The costs of that detachment were particularly clear among unmarried women of the middle class. By the 1840s, the ideology of domesticity had grown so powerful that few genteel women would any longer consider working (as many had in the past) in shops or mills (and few employers would consider hiring them). But unmarried women nevertheless required some income-producing activity. They had few choices. They could become teachers or nurses, professions that seemed to call for the same female qualities that made women important within the home; and both those professions began in the 1840s and 1850s to attract large numbers of women. Otherwise, unmarried females were largely dependent on the generosity of relatives.

Except for teaching and nursing, work by women outside the household gradually came to be seen as a lower-class preserve. Working-class women could not afford to stay home and cultivate the "domestic virtues." They had to produce income for their families. They continued to work in factories and mills, but under conditions far worse than those that the original, more "respectable" woman workers had enjoyed. They also frequently found employment in middle-class homes. Domestic service became one of the most frequent sources of female employment. In other words, now that production had moved outside the household, women who needed to earn money had to move outside their own households to do so.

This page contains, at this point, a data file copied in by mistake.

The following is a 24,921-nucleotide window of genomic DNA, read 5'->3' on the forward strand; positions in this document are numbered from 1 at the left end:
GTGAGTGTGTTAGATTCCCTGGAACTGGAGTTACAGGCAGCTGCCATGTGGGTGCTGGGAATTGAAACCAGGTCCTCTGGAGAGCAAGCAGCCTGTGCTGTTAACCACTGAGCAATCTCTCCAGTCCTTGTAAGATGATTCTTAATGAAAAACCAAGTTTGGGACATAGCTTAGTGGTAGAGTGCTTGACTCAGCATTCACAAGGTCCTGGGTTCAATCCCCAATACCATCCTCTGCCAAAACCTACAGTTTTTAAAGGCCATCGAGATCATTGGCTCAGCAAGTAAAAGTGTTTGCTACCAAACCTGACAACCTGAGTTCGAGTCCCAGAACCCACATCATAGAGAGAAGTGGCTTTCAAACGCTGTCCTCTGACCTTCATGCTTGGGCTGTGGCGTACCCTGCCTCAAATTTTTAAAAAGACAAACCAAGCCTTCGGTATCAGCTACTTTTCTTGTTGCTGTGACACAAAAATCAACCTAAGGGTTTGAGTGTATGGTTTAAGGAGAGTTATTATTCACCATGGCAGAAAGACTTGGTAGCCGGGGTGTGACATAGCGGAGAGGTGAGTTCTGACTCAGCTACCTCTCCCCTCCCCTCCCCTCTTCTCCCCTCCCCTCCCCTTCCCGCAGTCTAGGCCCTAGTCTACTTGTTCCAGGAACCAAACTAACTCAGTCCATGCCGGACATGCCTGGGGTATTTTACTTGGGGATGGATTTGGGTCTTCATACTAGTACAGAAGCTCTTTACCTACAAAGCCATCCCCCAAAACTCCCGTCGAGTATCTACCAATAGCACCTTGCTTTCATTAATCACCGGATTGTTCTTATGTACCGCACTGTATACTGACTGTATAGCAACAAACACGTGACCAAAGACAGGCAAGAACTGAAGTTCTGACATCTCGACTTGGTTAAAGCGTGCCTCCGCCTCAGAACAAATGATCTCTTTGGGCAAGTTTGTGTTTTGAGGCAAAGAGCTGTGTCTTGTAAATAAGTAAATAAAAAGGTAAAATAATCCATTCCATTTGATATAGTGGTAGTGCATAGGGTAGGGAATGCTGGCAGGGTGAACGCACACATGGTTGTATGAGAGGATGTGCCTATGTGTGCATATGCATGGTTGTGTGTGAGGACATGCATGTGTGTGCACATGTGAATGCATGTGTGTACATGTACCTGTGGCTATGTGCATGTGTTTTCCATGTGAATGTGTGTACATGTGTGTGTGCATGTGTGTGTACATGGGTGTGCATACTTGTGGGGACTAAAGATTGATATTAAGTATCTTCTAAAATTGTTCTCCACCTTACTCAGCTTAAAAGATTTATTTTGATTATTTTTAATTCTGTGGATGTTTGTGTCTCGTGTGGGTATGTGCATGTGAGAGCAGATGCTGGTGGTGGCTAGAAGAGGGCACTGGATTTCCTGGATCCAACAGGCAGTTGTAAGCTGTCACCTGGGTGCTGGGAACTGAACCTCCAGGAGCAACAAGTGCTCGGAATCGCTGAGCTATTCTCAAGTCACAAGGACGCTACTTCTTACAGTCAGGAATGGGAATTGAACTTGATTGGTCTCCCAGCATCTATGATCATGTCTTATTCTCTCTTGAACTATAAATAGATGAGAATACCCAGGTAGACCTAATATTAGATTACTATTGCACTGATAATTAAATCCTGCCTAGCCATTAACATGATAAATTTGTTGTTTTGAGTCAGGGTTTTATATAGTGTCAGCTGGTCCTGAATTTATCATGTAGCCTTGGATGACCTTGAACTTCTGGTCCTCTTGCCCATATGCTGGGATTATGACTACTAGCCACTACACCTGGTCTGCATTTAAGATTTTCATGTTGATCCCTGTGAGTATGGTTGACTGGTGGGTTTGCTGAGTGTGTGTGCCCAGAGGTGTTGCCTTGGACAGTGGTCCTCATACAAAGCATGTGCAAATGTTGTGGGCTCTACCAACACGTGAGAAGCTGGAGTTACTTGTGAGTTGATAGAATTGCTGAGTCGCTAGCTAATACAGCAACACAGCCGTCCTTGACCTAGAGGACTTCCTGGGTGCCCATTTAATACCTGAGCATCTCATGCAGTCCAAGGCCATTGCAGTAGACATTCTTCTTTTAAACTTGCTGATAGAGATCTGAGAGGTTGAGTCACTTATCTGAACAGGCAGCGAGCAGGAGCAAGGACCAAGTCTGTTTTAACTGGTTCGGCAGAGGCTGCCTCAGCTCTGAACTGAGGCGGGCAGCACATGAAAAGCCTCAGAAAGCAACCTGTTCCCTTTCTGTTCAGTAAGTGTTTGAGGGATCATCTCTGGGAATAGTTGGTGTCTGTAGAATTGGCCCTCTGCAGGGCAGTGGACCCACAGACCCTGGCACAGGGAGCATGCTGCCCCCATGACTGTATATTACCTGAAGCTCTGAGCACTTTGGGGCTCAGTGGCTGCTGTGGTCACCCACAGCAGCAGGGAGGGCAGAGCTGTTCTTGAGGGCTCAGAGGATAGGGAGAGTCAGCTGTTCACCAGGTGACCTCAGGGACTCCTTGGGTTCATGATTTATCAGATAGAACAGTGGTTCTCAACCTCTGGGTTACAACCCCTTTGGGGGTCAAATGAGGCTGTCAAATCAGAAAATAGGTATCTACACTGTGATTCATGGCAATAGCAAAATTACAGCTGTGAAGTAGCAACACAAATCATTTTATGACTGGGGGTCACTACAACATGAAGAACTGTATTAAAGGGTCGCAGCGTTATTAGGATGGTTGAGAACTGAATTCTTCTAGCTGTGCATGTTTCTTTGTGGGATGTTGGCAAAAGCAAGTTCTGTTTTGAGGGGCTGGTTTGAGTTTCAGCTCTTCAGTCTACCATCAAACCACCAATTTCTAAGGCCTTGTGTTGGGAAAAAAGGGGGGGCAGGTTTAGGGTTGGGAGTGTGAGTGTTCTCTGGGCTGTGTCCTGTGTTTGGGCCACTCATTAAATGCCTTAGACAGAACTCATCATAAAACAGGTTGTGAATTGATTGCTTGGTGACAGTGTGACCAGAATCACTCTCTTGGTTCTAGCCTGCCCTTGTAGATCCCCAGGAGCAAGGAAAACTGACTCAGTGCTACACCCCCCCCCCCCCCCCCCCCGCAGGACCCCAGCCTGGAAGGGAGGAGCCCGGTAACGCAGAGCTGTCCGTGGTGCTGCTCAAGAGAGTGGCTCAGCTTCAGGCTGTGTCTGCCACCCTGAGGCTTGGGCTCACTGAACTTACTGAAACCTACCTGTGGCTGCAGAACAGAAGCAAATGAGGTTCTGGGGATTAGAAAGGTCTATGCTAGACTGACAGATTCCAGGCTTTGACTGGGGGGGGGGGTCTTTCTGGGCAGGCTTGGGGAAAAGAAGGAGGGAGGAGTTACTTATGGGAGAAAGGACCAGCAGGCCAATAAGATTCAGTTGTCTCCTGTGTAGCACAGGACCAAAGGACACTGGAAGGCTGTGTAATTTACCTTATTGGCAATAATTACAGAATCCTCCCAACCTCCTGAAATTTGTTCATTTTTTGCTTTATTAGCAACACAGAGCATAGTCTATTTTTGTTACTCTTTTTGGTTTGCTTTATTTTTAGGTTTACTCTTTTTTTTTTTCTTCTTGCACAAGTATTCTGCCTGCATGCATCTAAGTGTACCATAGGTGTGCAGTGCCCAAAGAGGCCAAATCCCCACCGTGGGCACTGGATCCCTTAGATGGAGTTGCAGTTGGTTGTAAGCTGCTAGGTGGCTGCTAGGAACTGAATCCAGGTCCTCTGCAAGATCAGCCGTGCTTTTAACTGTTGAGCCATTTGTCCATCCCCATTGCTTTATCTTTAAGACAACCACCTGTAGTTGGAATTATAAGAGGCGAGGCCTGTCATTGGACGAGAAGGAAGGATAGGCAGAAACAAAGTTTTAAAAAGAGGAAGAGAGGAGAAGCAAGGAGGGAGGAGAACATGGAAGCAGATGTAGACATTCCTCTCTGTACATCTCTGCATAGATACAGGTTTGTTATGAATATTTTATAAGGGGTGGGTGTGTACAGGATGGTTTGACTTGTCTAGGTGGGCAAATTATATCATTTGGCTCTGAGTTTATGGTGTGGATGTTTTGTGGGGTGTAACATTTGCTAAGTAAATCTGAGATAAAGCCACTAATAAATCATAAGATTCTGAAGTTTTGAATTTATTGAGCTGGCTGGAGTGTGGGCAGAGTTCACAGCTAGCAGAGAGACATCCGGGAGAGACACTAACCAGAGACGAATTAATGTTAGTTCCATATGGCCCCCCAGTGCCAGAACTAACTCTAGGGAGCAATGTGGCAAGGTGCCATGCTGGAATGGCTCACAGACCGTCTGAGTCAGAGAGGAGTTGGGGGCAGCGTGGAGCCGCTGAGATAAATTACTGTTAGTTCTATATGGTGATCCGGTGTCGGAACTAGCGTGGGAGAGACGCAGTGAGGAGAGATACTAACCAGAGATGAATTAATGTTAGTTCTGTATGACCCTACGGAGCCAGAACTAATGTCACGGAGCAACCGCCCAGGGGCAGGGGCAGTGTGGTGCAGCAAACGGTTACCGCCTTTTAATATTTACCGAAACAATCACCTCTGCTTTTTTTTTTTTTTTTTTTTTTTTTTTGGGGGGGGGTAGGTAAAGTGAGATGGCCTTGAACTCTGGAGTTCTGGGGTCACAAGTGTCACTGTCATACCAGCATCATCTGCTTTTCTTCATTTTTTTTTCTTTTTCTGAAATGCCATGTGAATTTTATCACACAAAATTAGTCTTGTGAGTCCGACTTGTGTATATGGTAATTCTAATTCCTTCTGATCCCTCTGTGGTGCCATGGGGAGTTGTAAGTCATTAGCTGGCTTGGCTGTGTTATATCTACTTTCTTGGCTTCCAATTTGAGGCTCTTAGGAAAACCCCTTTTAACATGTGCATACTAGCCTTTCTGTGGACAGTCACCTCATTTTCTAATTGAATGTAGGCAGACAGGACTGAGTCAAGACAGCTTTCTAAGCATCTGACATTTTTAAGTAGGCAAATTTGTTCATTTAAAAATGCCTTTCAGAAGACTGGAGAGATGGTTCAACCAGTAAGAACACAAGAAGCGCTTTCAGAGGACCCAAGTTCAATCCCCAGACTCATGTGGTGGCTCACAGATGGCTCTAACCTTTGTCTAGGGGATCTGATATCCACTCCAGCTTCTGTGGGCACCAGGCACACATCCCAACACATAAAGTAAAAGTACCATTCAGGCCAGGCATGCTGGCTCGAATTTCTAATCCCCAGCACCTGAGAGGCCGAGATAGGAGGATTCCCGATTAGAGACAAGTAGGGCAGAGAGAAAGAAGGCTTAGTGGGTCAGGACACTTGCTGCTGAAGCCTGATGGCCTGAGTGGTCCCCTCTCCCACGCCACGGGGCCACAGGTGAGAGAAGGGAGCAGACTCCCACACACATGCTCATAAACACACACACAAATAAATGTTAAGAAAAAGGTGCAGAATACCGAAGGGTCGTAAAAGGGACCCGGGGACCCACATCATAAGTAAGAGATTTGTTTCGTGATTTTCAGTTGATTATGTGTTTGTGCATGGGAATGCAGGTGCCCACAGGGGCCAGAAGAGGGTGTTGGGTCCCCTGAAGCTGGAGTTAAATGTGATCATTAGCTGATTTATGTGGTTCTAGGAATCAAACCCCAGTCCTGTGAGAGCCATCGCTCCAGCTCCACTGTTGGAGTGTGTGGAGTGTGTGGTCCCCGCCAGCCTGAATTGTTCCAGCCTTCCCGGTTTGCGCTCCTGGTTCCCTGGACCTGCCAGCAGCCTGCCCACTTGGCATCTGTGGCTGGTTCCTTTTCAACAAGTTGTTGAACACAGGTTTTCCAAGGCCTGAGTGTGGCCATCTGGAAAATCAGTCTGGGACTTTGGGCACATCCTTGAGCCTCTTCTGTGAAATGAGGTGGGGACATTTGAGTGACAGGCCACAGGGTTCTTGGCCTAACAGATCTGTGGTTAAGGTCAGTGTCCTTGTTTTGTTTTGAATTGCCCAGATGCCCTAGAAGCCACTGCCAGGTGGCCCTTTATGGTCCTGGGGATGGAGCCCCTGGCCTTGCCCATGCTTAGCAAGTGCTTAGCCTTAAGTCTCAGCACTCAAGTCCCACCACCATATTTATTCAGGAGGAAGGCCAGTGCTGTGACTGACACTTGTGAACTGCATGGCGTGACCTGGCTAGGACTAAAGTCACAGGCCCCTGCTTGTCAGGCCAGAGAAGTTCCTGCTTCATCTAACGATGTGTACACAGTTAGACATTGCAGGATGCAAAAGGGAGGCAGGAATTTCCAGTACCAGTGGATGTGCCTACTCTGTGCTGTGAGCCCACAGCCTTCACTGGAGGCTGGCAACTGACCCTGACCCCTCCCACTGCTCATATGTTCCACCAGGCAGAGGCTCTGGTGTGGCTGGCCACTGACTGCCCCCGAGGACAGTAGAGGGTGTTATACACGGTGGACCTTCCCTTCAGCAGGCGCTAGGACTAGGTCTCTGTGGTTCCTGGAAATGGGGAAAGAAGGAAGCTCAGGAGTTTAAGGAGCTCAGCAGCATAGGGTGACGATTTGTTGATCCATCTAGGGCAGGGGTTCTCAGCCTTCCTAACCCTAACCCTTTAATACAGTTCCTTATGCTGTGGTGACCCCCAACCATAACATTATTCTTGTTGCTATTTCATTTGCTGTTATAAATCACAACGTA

Accompanying (and perhaps in part caused by) the changing economic function of the family was a decline in the birth rate. In 1800, the average American woman could be expected to give birth to approximately seven children during her childbearing years. By 1860, women bore an average of five children apiece. The birth rate fell most quickly in urban areas and among middle-class women. Mid-nineteenth-century Americans had access to certain birth control devices, which undoubtedly contributed in part to the change. There was also a significant rise in abortions, which remained legal in some states until after the Civil War and which, according to some estimates, may have terminated as many as 20 percent of all pregnancies in the 1850s. But the most important cause of the declining birth rate was almost certainly a change in sexual behaviorincluding increased abstinence.